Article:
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Cell Immunol. 1991 Apr 1;133(2):408-19.

Kinetics of interleukin-4 induction and interferon-gamma inhibition of IgE secretion by Epstein-Barr virus-infected human peripheral blood B cells.

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  • 1Department of Medicine, Uniformed Services University of the Health Sciences, Bethesda, Maryland 20814.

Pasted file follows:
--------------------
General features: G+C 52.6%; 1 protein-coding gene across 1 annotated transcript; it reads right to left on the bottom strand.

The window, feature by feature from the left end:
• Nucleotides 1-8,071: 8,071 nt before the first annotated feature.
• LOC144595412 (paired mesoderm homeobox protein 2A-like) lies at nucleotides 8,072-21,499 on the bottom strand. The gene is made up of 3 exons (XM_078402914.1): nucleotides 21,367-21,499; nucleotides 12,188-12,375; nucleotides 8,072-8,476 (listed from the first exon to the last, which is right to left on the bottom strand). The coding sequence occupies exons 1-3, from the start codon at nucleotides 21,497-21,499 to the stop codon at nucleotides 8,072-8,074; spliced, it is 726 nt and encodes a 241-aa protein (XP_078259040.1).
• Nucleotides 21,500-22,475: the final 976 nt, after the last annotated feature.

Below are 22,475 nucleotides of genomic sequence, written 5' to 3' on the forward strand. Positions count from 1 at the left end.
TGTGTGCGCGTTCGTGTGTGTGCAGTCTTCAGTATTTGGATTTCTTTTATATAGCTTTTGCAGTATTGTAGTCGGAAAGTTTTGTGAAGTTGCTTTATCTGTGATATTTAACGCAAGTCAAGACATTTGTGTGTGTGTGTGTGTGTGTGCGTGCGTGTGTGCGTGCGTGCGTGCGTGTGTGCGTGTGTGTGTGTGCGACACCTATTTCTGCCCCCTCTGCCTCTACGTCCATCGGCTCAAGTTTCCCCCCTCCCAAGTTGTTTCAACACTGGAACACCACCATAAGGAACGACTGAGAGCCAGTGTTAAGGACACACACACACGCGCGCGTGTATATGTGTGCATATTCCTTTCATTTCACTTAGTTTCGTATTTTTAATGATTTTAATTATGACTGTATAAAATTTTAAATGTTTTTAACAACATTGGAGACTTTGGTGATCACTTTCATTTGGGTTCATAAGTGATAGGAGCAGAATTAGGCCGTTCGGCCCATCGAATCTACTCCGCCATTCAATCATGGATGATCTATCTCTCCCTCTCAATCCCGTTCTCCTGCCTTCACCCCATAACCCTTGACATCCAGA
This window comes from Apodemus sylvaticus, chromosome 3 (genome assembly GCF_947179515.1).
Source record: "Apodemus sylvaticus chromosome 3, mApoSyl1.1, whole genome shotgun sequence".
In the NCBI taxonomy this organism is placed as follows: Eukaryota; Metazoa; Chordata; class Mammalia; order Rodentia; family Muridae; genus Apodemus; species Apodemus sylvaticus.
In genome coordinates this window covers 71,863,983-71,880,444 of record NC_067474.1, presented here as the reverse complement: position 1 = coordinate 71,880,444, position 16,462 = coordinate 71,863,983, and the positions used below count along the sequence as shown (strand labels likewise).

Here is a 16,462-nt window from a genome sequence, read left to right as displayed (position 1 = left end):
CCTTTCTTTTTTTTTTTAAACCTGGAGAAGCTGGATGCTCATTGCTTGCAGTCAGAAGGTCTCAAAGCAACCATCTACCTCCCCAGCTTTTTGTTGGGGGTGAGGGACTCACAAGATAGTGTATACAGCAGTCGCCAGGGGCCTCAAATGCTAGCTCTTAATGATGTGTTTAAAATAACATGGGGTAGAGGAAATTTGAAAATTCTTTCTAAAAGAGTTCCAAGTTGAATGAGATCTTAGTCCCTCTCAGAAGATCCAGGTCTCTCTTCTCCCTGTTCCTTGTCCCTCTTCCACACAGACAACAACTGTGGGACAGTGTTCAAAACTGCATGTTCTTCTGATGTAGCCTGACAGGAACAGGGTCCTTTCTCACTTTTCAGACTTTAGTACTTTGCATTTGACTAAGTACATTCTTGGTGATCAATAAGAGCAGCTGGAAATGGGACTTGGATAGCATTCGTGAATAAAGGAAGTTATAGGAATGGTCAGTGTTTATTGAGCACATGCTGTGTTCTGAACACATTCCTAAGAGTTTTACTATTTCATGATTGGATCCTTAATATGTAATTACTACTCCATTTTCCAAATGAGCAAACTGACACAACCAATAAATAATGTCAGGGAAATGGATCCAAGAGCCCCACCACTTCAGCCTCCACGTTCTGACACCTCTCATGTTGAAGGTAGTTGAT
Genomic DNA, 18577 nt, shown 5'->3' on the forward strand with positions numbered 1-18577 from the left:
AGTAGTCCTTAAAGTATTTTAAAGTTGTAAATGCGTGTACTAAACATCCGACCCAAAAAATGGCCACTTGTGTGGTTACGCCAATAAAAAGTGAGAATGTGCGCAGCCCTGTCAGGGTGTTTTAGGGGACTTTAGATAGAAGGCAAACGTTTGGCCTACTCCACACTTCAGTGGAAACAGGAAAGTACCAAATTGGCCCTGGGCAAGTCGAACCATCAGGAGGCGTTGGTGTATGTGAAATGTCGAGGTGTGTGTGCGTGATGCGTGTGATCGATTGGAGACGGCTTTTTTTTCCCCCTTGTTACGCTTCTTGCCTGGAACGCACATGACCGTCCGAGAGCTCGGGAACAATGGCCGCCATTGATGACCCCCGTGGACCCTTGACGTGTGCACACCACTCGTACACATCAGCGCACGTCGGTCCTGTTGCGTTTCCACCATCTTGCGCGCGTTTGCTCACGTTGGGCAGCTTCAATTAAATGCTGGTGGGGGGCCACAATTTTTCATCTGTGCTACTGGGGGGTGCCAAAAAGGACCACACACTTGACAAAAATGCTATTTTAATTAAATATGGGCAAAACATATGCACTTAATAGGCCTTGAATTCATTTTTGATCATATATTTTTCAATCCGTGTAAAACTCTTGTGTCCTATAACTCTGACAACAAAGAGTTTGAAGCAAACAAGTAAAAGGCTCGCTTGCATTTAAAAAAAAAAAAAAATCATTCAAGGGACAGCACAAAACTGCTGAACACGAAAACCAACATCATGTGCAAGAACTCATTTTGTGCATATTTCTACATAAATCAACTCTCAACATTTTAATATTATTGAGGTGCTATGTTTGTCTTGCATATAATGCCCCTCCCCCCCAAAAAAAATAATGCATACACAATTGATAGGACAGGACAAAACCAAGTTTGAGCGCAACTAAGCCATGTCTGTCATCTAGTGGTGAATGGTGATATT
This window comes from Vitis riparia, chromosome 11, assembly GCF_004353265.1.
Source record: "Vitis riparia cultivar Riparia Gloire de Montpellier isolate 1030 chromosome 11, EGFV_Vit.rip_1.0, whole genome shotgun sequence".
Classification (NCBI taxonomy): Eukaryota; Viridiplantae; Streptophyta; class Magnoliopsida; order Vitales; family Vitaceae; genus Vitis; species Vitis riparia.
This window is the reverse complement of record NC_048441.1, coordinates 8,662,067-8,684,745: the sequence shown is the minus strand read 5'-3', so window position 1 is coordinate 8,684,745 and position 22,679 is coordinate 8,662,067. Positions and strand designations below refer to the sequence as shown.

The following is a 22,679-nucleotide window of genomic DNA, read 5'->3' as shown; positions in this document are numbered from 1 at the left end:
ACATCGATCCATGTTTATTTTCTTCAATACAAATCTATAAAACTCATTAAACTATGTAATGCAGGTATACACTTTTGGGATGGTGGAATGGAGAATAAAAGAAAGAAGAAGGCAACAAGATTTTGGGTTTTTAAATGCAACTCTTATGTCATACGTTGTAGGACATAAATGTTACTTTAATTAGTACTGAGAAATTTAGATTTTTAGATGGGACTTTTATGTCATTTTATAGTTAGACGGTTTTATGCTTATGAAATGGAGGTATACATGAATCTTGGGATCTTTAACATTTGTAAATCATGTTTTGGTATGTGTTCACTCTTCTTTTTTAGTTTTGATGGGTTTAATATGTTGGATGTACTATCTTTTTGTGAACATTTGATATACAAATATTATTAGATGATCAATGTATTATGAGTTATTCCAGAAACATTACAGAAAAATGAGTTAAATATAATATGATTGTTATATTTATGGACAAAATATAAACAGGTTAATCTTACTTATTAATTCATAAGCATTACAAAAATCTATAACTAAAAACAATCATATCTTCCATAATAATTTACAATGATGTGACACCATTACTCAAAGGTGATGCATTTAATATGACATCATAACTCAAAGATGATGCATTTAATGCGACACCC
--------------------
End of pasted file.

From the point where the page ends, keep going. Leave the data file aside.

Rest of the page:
Interleukin-4 (IL-4) acts directly on purified human peripheral blood B cells cultured in the presence of Epstein-Barr virus (EBV) to induce IgE secretion and to enhance the secretion of IgG and IgM. Interferon-gamma (IFN-gamma) inhibits IgE secretion in this system, without affecting the secretion of the other Ig isotypes. To identify the time period during which EBV-infected B cells can be induced by IL-4 to secrete IgE, we have studied the effects of delayed addition of IL-4, or the termination of IL-4 stimulation by wash out or by neutralization with anti-IL-4 antibodies, on the induction of an IgE response. To induce a maximal IgE response, IL-4 had to be added to cultures of B cells plus EBV no later than 2 days after the initiation of culture, and had to remain present through the tenth day of culture. These two time points correspond to the initiation of detectable DNA synthesis (Days 3 to 4) and the earliest detectable Ig secretion (Days 10 to 12) by EBV-stimulated B cells. No IgE response was induced if the period during which EBV-stimulated B cells were cultured with IL-4 was less than 4 days, or if IL-4 were added later than the tenth day of culture, regardless of how long the culture was continued beyond that time. In contrast, IL-4 considerably enhanced IgG and IgM secretion and B cell CD23 expression, even if it was added after the tenth day of culture. IFN-gamma strongly inhibited the IgE response of B cells cultured with IL-4 plus EBV if added within 6 days of the initiation of culture, but had little effect on the generation of IgM or IgG responses made by these cells, regardless of the time of addition. Neither IL-4 nor IFN-gamma affected ongoing IgE secretion by an established, IgE-secreting, EBV-transformed cell line. These observations suggest that: (i) IL-4 first becomes able to induce EBV-activated B cells to secrete IgE as these cells begin to synthesize DNA, must stimulate B cells for at least 4 days to induce IgE secretion, and loses its ability to induce IgE secretion as these cells differentiate into Ig-secreting cells; (ii) the ability of IFN-gamma to suppress an IgE response is limited to this same time period; and (iii) IL-4 enhancement of CD23 expression and IgM and IgG secretion are independent of IL-4 induction of an IgE response.

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